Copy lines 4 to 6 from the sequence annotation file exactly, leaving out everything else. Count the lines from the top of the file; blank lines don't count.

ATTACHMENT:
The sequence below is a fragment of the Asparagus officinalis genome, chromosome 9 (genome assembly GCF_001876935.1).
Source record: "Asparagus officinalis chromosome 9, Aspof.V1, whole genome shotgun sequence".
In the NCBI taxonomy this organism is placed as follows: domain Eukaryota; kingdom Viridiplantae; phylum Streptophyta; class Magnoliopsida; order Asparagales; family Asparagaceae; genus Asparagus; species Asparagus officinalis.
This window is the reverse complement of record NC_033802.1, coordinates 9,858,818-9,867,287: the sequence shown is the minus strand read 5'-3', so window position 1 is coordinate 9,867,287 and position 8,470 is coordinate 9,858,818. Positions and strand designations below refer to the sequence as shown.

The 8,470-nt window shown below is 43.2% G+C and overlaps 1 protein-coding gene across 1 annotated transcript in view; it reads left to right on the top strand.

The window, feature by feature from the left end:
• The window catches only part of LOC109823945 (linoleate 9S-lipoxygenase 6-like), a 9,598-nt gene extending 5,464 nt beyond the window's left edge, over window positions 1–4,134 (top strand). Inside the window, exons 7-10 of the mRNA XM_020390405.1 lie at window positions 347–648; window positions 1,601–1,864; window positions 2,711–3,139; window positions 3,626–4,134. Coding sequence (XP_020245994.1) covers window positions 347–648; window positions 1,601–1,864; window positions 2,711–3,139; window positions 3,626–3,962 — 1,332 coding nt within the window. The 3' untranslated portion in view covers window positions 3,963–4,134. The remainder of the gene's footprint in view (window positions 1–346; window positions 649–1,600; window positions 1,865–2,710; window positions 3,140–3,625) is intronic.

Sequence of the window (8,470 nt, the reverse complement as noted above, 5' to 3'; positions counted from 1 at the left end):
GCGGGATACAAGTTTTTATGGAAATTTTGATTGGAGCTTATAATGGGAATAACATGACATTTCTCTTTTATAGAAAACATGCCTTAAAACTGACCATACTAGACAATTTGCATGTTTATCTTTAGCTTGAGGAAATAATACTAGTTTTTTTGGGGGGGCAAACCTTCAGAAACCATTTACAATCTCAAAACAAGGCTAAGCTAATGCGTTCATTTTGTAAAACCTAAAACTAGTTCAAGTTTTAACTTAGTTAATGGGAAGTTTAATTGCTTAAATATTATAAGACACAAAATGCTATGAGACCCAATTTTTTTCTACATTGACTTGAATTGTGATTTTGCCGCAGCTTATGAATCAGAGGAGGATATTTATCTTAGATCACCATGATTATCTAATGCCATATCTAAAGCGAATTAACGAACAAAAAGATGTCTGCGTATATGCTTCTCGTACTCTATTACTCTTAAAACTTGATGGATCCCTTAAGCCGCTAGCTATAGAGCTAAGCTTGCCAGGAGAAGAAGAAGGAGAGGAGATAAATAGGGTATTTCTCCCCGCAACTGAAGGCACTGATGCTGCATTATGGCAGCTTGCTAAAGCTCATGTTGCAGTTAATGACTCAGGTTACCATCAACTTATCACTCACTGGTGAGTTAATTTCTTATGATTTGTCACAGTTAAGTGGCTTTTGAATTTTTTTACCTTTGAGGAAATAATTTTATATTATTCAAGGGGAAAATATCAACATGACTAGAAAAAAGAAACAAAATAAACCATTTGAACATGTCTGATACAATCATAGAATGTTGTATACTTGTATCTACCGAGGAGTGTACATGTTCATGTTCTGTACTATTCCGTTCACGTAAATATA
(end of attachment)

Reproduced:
This window is the reverse complement of record NC_033802.1, coordinates 9,858,818-9,867,287: the sequence shown is the minus strand read 5'-3', so window position 1 is coordinate 9,867,287 and position 8,470 is coordinate 9,858,818. Positions and strand designations below refer to the sequence as shown.

The 8,470-nt window shown below is 43.2% G+C and overlaps 1 protein-coding gene across 1 annotated transcript in view; it reads left to right on the top strand.

The window, feature by feature from the left end: